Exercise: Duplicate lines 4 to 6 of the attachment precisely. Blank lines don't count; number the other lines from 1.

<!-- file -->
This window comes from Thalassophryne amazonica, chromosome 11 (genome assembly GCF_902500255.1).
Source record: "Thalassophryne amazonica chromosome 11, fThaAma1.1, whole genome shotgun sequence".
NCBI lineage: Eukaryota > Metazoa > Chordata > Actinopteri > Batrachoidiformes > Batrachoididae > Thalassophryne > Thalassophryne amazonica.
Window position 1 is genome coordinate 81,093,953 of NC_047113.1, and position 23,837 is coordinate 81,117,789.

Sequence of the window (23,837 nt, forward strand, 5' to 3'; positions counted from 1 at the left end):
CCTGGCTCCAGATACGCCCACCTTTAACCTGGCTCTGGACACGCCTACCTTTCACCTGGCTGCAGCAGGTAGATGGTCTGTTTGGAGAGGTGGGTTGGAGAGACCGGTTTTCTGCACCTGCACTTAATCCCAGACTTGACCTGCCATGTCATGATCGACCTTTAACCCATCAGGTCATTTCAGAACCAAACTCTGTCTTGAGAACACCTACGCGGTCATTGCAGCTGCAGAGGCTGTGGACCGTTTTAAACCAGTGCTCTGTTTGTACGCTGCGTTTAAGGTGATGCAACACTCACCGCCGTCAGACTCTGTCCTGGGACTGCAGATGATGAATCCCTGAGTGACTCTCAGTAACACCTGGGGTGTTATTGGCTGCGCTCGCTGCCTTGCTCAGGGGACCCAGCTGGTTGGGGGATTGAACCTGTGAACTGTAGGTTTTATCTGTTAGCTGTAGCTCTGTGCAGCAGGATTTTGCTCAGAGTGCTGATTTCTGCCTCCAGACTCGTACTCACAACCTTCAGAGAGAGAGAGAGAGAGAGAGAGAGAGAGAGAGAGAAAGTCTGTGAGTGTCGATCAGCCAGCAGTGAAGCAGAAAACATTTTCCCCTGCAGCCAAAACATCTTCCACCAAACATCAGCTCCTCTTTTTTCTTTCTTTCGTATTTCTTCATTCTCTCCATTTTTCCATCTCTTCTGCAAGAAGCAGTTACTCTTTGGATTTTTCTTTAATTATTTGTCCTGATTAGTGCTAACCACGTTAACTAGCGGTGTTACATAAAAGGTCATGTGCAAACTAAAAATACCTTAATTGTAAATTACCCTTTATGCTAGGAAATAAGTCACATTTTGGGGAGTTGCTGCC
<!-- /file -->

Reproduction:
Window position 1 is genome coordinate 81,093,953 of NC_047113.1, and position 23,837 is coordinate 81,117,789.

Sequence of the window (23,837 nt, forward strand, 5' to 3'; positions counted from 1 at the left end):
CCTGGCTCCAGATACGCCCACCTTTAACCTGGCTCTGGACACGCCTACCTTTCACCTGGCTGCAGCAGGTAGATGGTCTGTTTGGAGAGGTGGGTTGGAGAGACCGGTTTTCTGCACCTGCACTTAATCCCAGACTTGACCTGCCATGTCATGATCGACCTTTAACCCATCAGGTCATTTCAGAACCAAACTCTGTCTTGAGAACACCTACGCGGTCATTGCAGCTGCAGAGGCTGTGGACCGTTTTAAACCAGTGCTCTGTTTGTACGCTGCGTTTAAGGTGATGCAACACTCACCGCCGTCAGACTCTGTCCTGGGACTGCAGATGATGAATCCCTGAGTGACTCTCAGTAACACCTGGGGTGTTATTGGCTGCGCTCGCTGCCTTGCTCAGGGGACCCAGCTGGTTGGGGGATTGAACCTGTGAACTGTAGGTTTTATCTGTTAGCTGTAGCTCTGTGCAGCAGGATTTTGCTCAGAGTGCTGATTTCTGCCTCCAGACTCGTACTCACAACCTTCAGAGAGAGAGAGAGAGAGAGAGAGAGAGAGAGAGAGAAAGTCTGTGAGTGTCGATCAGCCAGCAGTGAAGCAGAAAACATTTTCCCCTGCAGCCAAAACATCTTCCACCAAACATCAGCTCCTCTTTTTTCTTTCTTTCGTATTTCTTCATTCTCTCCATTTTTCCATCTCTTCTGCAAGAAGCAGTTACTCTTTGGATTTTTCTTTAATTATTTGTCCTGATTAGTGCTAACCACGTTAACTAGCGGTGTTACATAAAAGGTCATGTGCAAACTAAAAATACCTTAATTGTAAATTACCCTTTATGCTAGGAAATAAGTCACATTTTGGGGAGTTGCTGCC